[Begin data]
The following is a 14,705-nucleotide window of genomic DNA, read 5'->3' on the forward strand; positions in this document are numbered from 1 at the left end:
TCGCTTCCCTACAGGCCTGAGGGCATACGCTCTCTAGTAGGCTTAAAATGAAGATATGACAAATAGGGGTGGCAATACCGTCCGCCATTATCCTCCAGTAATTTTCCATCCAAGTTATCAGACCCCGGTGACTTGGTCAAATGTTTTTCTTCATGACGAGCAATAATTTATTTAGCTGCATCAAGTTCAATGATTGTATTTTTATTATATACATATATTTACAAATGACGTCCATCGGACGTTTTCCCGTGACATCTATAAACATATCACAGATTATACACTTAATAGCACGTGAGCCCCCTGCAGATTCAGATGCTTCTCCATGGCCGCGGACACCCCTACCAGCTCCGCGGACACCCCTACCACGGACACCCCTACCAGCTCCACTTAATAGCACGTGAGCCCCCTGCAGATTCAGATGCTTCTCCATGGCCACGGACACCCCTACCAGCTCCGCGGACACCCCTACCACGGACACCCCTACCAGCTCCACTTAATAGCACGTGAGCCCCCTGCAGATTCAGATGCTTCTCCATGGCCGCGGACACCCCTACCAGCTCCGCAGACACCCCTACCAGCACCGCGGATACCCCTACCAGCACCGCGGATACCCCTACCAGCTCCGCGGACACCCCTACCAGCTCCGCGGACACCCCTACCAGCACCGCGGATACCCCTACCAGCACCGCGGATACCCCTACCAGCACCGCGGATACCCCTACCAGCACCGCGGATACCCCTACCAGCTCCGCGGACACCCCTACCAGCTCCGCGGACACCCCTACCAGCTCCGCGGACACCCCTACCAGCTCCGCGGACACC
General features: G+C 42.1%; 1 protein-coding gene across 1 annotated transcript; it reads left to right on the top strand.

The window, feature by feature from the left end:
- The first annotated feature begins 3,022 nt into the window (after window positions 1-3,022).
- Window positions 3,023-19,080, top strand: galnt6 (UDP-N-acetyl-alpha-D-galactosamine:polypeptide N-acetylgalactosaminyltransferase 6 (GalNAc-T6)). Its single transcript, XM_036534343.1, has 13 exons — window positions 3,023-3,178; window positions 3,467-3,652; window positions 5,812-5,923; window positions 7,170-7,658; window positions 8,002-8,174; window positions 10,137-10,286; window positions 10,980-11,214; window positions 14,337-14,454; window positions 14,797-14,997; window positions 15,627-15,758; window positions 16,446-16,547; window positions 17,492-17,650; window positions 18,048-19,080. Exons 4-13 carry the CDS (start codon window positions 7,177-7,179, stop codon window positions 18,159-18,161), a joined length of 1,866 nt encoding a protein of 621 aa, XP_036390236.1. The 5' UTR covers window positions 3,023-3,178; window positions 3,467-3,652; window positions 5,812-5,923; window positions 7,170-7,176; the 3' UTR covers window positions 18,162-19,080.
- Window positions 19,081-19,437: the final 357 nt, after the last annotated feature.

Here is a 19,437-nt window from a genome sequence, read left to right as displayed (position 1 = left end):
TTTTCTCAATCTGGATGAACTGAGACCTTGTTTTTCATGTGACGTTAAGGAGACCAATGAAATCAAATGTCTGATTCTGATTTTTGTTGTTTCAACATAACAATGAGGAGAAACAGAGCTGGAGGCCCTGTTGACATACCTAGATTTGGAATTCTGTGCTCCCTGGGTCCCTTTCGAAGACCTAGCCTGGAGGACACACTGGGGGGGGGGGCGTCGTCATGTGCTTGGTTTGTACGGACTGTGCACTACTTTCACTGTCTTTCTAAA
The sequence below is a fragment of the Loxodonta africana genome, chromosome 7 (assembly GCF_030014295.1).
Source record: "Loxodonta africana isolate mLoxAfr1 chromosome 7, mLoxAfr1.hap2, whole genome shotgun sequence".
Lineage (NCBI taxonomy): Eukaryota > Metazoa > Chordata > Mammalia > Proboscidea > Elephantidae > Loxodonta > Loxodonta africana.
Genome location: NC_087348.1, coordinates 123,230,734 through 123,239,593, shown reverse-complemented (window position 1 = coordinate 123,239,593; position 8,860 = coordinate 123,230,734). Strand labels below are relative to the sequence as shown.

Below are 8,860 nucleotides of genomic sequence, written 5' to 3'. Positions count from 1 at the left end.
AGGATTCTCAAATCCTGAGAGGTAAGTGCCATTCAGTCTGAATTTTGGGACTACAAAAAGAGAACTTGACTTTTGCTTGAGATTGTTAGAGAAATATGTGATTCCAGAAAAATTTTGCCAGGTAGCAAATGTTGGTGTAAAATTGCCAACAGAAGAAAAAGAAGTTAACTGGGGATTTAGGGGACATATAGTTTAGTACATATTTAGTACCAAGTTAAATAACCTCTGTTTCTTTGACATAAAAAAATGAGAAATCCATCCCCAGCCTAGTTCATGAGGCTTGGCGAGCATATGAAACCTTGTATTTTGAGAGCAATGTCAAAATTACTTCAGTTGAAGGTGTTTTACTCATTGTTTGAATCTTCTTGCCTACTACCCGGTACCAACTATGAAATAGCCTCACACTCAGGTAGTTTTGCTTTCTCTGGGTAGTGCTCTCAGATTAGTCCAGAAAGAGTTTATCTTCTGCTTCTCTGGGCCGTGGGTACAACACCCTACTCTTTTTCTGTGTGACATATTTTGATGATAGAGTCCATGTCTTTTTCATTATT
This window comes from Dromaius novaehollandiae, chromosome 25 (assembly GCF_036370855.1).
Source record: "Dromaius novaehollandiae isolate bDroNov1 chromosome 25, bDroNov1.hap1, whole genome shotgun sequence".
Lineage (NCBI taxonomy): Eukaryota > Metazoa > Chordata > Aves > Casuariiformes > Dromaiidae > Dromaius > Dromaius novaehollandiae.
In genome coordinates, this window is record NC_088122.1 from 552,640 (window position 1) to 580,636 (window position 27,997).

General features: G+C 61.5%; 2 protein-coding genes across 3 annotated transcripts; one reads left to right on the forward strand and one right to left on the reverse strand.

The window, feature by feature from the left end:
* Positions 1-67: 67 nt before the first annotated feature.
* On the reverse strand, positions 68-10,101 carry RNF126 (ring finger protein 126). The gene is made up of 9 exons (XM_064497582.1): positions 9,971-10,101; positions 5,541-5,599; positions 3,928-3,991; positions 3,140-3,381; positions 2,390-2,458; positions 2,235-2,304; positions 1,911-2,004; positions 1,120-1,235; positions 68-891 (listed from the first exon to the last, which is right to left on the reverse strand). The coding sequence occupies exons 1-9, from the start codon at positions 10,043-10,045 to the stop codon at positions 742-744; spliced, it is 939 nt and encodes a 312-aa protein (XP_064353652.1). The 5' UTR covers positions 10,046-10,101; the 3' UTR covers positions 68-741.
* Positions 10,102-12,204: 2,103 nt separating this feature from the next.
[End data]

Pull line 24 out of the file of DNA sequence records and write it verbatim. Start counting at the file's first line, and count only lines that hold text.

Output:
* Positions 10,102-12,204: 2,103 nt separating this feature from the next.